about his client, the first call is usually from someone who is expressing real concerns.
Developing a care plan and putting it into place can be a
short-term process if there is family willing and available to do the follow-up work. When
no family lives in the area, however, the process tends to be on-going. Each situation is
different, and geriatric care manager needs to be flexible in working with individual
families who have their own needs and concerns.
Families have different expectations about care managers as
well. Make sure that whomever you hire understands your expectations and that you understand
theirs. There needs to be a trusting relationship in order for the arrangements to work. A
trusting relationship is at the core of any plan for long-term care.
When looking for a care manager, make sure that the person
has experience in all aspects of geriatric care. Are they familiar with the area resources?
Are they familiar with geriatric specialists in the area? Are they willing to work with the
people who are already involved in caring for the older person? Can you reach them easily?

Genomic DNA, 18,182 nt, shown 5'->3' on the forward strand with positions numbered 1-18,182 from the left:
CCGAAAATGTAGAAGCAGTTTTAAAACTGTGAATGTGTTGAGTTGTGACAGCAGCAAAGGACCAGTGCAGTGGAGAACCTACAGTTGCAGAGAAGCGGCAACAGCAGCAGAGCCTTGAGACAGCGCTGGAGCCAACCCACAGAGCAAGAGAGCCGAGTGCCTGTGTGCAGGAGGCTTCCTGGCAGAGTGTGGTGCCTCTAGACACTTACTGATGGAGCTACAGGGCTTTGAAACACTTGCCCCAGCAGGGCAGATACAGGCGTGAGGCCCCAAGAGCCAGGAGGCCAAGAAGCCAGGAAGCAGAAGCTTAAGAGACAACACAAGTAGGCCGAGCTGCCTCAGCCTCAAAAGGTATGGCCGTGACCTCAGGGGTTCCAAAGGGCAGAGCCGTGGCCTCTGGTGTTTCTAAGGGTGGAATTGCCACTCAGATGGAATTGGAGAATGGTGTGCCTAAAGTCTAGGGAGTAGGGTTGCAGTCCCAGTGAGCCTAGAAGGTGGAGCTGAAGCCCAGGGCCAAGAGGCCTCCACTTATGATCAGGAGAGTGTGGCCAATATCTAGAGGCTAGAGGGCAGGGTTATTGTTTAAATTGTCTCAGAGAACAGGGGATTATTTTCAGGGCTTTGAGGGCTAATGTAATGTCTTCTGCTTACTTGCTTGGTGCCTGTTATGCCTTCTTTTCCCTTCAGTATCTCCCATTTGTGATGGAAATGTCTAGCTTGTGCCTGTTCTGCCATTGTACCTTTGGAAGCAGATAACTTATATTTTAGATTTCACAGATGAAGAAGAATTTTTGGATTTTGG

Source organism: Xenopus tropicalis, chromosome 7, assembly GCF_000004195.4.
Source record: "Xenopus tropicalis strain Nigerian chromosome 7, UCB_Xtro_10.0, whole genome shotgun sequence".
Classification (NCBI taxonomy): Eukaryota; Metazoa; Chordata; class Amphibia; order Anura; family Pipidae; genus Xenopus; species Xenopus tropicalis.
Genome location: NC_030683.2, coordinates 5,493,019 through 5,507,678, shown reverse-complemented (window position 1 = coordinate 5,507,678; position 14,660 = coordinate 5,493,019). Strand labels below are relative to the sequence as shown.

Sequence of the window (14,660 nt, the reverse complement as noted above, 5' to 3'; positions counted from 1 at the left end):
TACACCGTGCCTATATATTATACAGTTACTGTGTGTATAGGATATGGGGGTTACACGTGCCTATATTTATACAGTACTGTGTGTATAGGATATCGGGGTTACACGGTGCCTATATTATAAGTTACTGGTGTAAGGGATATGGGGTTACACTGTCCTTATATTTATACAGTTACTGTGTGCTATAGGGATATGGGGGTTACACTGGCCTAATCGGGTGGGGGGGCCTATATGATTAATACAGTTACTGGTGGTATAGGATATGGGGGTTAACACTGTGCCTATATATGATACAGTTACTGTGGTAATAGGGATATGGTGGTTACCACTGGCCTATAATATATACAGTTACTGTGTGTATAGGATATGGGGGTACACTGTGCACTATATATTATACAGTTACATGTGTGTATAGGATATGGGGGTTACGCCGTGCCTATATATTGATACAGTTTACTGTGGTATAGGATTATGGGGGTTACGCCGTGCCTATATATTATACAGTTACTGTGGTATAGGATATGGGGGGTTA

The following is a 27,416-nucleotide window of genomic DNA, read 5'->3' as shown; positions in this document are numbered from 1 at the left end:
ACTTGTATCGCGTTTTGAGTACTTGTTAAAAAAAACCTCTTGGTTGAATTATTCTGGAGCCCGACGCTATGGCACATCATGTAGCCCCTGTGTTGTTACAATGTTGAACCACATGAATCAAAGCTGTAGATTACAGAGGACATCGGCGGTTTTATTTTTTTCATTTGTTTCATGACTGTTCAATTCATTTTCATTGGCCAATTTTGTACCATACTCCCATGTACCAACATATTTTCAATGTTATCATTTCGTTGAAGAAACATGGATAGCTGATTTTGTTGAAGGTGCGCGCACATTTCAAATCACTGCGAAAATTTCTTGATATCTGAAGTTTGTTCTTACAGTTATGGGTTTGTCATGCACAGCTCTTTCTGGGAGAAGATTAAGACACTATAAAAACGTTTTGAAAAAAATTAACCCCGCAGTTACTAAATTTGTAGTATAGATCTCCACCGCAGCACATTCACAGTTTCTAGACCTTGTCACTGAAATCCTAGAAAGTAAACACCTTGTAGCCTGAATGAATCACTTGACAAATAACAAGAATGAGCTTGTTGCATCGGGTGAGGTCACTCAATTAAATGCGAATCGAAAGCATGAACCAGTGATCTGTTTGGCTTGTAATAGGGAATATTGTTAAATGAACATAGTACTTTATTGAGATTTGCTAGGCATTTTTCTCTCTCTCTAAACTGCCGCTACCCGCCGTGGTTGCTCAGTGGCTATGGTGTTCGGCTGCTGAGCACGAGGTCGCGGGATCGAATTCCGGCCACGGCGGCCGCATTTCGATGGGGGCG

What is their position about independence versus nursing home care? How do they monitor the
care in the home? How do they charge for their services? Are they sensitive to the need to
conserve resources as much as possible in order for the client to remain at home for as long
as possible? What exactly are they charging for? Can you call them with a concern without
receiving a bill for a ten or fifteen minute consultation? How well do they interview you
about your parent's needs? Have they asked about medications, mental status, life style?
Do they seem knowledgeable about dementia and seem to have strategies for dealing with the
issues that arise? Are they knowledgeable about modifying a home to make the environment
Hiring someone to help look after a parent is a serious, but
often a necessary, thing to do. You want to make certain that the person can be your eyes
and ears, and can bring to your parent's care a wealth of resources, understanding, and
compassion. A Care Manager should be willing to answer all your questions and should be
concerned about the things you are. If a parent is vulnerable, everything from having
valuable items in the house inventoried, and appraised, to arranging proper medical care
should be as important to the care manager as it is to you. All aspects of an older person's
life and well being, as well as easing the burden for family members and friends, are the
concerns of a responsible and caring geriatric manager.
For help in finding a Private Geriatric Care Manager contact:
Children of Aging Parents (Caps)
1609 Woodbourne Road, Suite 302A
Levittown, PA 19057-1511
by Marlene M. Maheu, Ph.D.
Pearlbra LaBier, a licensed geriatric social worker
is the founder of ElderOptions, a private geriatric care management firm in
the Washington Metropolitan Area. She has been in geriatrics for over twenty
years. She can be reached at 8008 Quarry Ridge Way Bethesda Maryland 20815 301-767-0121